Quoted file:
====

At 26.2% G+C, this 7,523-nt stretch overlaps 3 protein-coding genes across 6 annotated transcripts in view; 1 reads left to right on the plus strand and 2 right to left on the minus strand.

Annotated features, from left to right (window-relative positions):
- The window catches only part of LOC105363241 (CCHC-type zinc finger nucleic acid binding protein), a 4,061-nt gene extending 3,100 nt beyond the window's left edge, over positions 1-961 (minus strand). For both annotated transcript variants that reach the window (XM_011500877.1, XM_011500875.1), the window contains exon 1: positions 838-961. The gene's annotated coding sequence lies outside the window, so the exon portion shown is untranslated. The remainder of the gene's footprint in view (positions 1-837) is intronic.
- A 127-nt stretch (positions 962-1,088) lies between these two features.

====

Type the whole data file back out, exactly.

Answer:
At 26.2% G+C, this 7,523-nt stretch overlaps 3 protein-coding genes across 6 annotated transcripts in view; 1 reads left to right on the plus strand and 2 right to left on the minus strand.

Annotated features, from left to right (window-relative positions):
- The window catches only part of LOC105363241 (CCHC-type zinc finger nucleic acid binding protein), a 4,061-nt gene extending 3,100 nt beyond the window's left edge, over positions 1-961 (minus strand). For both annotated transcript variants that reach the window (XM_011500877.1, XM_011500875.1), the window contains exon 1: positions 838-961. The gene's annotated coding sequence lies outside the window, so the exon portion shown is untranslated. The remainder of the gene's footprint in view (positions 1-837) is intronic.
- A 127-nt stretch (positions 962-1,088) lies between these two features.